The project applied an interdisciplinary approach to analyze soil threats and develop potential prevention, remediation, and restoration measures, drawing on 17 Case Studies across Europe and considering various climatic, environmental, socio-economic, and political drivers. Active stakeholder engagement was facilitated throughout the project. Stakeholders were involved in the process of identifying threats, selecting prevention, remediation and restoration measures, and implementing and evaluating the measures in order to tailor them to local contexts. Cost-benefit analyses were performed for the various measures. Furthermore, the project utilized advanced integrated bio-physical and socio-economic modeling to upscale case study findings to the EU level.  An integrated impact assessment of existing EU and national soil-related policies was performed to identify potential incoherence, contradictions and synergies. Policy recommendations were developed based on the case study results and analysis of their integration at the European level.

Ecologic Institute in RECARE

Ecologic Institute lead WP9 where an integrated impact assessment of European and national soil and land use-related policies and strategies was carried out, and policy recommendations for improving policy coherence and integration were developed. In addition, Ecologic contributed to stakeholder engagement (WP4) and the dissemination of project results (WP11), as well as provided inputs to other WPs.

RECARE Project Results and Policy Recommendations

The RECARE project has come to a successful end. Over the last 5 years, the project applied a transdisciplinary approach, actively integrating and advancing knowledge of stakeholders and scientists in 17 case studies, to identify and develop effective measures for improved soil protection in Europe. Covering a range of bio-physical and socio-economic environments across Europe, the project also identified barriers and solutions to increase the implementation of effective soil management measures. Ecologic Institute developed policy briefs on the topics "Soil Sealing and Land Take", "Subsoil compaction" and "Remediating Historical Soil Contamination", as well as co-wrote the brochure with the most important project findings. The policy briefs and the project brochure are available for download:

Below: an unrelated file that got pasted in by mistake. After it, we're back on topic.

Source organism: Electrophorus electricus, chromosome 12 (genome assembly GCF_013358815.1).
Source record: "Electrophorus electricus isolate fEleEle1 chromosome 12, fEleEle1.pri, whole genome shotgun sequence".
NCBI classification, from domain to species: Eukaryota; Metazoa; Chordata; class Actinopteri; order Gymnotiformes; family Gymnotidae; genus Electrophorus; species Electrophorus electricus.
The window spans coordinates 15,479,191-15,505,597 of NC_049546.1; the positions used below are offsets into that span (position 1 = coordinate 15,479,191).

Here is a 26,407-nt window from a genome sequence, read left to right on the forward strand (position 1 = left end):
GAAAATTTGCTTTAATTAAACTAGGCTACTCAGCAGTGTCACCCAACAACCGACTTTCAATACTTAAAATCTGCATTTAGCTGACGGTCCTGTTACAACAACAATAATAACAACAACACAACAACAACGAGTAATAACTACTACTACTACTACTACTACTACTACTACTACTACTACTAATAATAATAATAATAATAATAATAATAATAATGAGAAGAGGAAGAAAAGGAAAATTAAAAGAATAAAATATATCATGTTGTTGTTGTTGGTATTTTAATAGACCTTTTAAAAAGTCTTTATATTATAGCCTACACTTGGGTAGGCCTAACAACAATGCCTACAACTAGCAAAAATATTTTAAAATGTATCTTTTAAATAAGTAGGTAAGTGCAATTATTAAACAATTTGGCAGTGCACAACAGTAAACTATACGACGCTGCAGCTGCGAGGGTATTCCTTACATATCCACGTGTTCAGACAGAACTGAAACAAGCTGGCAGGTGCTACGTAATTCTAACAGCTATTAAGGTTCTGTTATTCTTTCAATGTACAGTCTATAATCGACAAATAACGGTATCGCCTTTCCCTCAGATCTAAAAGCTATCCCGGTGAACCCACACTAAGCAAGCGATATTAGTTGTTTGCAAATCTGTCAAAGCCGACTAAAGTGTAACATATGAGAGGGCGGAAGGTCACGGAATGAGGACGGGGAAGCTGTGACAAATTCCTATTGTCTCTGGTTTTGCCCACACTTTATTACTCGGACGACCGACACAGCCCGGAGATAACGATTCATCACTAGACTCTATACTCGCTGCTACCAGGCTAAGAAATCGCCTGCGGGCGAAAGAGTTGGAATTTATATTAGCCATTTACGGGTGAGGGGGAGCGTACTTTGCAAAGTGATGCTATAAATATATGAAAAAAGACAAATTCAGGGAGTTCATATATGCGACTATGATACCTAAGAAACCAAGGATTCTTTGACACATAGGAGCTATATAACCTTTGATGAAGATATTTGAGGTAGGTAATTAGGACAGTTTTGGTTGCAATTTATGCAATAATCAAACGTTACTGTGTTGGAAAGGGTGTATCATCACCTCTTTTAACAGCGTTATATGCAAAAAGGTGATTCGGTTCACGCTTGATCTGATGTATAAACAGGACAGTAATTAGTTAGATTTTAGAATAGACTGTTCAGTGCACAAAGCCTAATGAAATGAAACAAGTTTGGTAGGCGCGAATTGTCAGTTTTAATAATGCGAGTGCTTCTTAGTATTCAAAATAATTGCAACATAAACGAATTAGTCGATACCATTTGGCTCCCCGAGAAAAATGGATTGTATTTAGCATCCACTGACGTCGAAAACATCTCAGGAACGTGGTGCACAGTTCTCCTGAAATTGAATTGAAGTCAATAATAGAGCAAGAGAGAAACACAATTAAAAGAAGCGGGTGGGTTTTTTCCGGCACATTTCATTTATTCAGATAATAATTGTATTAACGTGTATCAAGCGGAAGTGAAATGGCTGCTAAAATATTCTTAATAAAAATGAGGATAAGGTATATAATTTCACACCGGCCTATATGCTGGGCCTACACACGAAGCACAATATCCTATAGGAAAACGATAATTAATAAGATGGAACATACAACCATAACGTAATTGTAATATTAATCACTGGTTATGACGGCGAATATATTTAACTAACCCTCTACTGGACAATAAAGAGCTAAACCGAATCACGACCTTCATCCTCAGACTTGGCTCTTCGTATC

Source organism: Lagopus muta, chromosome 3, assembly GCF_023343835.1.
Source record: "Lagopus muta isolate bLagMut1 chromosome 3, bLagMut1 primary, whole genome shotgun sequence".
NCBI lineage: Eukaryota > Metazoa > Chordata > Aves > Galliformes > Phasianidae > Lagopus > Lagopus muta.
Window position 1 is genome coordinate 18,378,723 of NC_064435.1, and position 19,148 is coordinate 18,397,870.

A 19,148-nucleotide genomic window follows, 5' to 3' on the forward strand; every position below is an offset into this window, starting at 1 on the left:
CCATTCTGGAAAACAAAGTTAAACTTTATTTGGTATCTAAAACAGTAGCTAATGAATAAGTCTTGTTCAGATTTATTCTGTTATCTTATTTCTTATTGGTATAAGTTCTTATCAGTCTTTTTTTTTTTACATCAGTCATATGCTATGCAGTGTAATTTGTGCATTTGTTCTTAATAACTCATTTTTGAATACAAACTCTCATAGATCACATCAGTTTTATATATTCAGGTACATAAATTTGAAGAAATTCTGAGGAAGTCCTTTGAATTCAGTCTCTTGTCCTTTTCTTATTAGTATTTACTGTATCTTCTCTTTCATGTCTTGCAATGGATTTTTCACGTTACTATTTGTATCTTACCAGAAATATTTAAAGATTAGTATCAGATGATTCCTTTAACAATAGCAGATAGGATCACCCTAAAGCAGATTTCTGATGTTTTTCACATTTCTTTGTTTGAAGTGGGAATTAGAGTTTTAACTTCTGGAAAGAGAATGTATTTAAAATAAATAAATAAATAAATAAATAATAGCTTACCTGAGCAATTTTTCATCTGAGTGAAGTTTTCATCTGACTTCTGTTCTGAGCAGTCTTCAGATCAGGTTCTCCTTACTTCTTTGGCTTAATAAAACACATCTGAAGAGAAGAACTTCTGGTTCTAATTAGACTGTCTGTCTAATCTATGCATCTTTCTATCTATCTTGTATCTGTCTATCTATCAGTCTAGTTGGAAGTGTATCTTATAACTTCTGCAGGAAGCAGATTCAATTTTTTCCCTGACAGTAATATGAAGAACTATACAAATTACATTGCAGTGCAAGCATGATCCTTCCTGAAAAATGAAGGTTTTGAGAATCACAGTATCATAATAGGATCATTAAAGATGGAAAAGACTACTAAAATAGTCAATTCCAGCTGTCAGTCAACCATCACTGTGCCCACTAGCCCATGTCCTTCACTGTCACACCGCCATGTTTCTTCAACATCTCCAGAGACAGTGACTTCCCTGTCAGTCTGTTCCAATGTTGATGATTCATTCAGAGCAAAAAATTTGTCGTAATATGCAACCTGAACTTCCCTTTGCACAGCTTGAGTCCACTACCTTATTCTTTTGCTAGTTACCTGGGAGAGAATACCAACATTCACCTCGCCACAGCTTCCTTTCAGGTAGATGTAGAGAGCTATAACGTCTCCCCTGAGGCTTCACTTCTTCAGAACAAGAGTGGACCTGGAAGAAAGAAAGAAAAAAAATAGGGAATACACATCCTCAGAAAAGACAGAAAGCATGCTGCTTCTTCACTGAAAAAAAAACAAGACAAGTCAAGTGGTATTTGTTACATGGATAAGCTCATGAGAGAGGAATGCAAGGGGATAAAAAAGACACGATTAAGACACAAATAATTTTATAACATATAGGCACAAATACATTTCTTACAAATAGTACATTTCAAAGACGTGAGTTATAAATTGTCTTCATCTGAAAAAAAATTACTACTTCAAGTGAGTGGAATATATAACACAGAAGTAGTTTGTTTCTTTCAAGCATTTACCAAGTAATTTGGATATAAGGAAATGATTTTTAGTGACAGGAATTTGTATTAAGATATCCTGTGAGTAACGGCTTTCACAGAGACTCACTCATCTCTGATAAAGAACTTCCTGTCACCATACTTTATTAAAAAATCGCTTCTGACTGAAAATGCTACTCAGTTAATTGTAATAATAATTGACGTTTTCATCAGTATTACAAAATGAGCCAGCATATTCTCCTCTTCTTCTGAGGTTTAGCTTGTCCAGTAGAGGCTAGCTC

• The RECARE brochure describes the threats to soils in Europe, how the RECARE project has addressed these, and provides examples of effective soil management options and policy solutions.
  • The Policy brief Remediating Historical Soil Contamination outlines RECARE project results on effective remediation measures and policy recommendations derived from case studies.
  • The policy brief Soil sealing and land take illustrates the scale of the problem and identifies ready-made solutions and steps that policy makers and practitioners can take at different levels, from city planning to national and European level.
  • The policy brief on Subsoil Compaction focuses on risks and drivers for subsoil compaction in Europe, an underappreciated soil threat affecting a third of EU soils. It shows the importance of prevention and the ways that policy can better ensure that subsoil compaction does not occur.

More than 100 participants from 21 countries discussed the most important project findings at the final policy conference which took place on 27 September in Brussels. All RECARE presentations with the most important project results are available on the RECARE homepage.


More content from this project

Wageningen University & Research Centre, Alterra (Alterra), Netherlands
Sandra Naumann
Stephanie Wunder
Stephen Bell
Elizabeth Dooley JD, LLM
Project ID
soil management, agriculture, climate change, ecosystem services, soil functions